The best piece of advice I can give to commercial property owners and investors trying to convince a private lender (often called a “hard money” lender) to make a loan is to talk more about things the lender cares about and do not talk as much about things you care about. Private bridge lenders have…
The best piece of advice I can give to commercial property owners and investors trying to convince a private lender (often called a “hard money” lender) to make a loan is to talk more about things the lender cares about and do not talk as much about things you care about.
Private bridge lenders have two primary goals the first is preservation of capital and the second is making money; from a business standpoint those are the primary things they care about. Any borrower who hopes to secure a loan approval and close a deal would do well to remain focused on these areas.
It is of paramount importance that you persuade the lender that they will get their money back, on time and with interest and that the property has the intrinsic value to support the loan.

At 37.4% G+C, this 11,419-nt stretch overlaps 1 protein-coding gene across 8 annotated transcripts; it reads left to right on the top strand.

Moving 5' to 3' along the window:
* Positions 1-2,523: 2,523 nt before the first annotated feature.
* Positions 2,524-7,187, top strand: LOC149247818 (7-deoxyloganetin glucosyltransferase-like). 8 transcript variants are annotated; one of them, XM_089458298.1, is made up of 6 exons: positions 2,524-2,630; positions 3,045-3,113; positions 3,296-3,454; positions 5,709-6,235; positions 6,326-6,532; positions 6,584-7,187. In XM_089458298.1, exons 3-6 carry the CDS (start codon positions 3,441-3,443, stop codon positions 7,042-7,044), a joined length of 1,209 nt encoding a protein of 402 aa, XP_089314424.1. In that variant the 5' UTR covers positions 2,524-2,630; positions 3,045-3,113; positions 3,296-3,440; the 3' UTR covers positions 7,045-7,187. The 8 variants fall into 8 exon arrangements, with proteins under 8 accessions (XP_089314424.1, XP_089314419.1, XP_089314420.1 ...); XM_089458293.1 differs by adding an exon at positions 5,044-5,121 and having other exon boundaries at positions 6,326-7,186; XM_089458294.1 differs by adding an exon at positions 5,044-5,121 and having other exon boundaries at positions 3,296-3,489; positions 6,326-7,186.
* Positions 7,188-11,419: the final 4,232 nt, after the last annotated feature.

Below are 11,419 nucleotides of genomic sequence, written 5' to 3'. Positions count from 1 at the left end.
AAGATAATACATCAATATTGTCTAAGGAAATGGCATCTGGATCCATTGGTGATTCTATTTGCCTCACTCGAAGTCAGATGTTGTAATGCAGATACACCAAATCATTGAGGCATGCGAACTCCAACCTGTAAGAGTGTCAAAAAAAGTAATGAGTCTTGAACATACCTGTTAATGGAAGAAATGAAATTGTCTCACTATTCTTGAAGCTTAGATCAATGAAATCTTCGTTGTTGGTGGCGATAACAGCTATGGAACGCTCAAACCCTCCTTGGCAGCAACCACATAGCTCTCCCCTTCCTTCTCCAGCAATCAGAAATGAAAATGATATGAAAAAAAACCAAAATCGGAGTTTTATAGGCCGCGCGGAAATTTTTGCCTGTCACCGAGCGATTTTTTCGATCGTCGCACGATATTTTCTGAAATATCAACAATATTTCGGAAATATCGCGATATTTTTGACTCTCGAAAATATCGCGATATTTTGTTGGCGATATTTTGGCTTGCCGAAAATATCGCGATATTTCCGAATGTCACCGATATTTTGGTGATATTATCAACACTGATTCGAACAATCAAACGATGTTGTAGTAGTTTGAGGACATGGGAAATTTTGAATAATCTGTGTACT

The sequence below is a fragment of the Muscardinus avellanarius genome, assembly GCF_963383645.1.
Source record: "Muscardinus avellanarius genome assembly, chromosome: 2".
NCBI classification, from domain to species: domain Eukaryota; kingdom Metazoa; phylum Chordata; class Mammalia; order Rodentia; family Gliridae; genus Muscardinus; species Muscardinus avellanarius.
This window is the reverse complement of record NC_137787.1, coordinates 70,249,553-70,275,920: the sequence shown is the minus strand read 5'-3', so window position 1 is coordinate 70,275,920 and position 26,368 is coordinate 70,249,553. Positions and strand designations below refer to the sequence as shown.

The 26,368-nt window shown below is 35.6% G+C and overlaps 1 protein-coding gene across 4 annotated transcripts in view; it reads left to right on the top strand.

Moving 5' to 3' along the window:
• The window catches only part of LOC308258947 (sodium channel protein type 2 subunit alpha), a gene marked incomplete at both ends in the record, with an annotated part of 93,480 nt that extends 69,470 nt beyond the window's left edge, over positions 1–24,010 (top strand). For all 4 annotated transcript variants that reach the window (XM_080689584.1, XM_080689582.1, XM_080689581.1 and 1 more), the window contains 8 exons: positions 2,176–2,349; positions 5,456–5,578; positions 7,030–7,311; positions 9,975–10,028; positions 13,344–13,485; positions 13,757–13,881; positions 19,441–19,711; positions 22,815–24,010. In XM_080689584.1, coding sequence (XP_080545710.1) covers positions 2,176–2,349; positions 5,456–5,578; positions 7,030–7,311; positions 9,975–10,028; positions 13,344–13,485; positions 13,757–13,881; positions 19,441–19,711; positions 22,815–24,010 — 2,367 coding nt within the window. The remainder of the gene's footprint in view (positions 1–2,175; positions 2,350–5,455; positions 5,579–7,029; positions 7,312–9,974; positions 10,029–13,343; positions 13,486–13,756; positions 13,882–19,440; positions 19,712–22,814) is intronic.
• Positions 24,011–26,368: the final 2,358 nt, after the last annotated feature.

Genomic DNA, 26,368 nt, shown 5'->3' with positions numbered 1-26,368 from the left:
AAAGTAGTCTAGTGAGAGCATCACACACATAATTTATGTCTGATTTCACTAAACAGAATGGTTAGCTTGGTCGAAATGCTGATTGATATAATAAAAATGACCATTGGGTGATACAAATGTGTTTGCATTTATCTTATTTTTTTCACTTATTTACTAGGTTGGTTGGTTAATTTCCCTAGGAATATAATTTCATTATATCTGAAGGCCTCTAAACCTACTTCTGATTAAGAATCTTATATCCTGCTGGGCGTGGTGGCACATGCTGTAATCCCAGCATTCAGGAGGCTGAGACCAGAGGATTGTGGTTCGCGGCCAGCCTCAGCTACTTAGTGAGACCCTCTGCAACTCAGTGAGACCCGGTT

Private Lenders Care about Current Values
Bridge lenders are short-term lenders. Most firms rarely makes bridge loans for terms of more than eighteen months. Grandiose visions of what a building will be worth after you refurbish it or how much income it will produce after you boost occupancy rates are all-well-and-good but will not be considered when a bridge lender is calculating their maximum loan amount.
Talk about the current value of the building and the current income the building produces and you will be speaking the language of the private commercial mortgage lender. Most private lenders have fairly strict loan-to-value (LTV) ratio standards that they are will not violate. Virtually all of them are based on current market value or quick sale value. Loan officers will listen to your plans for value creation and wish you well but they will only lend money against today's value and income.
Private Lenders Care about Protective Equity
Borrowers argument in vain when they argue with private commercial mortgage lenders for higher LTV ratios. Preservation of capital is a primary objective of every bridge lender out there. The people who invested millions of dollars in private commercial mortgage pools and private equity funds that make commercial mortgage bridge loans are very interested in making money but they are even more interested in not losing the money they already have.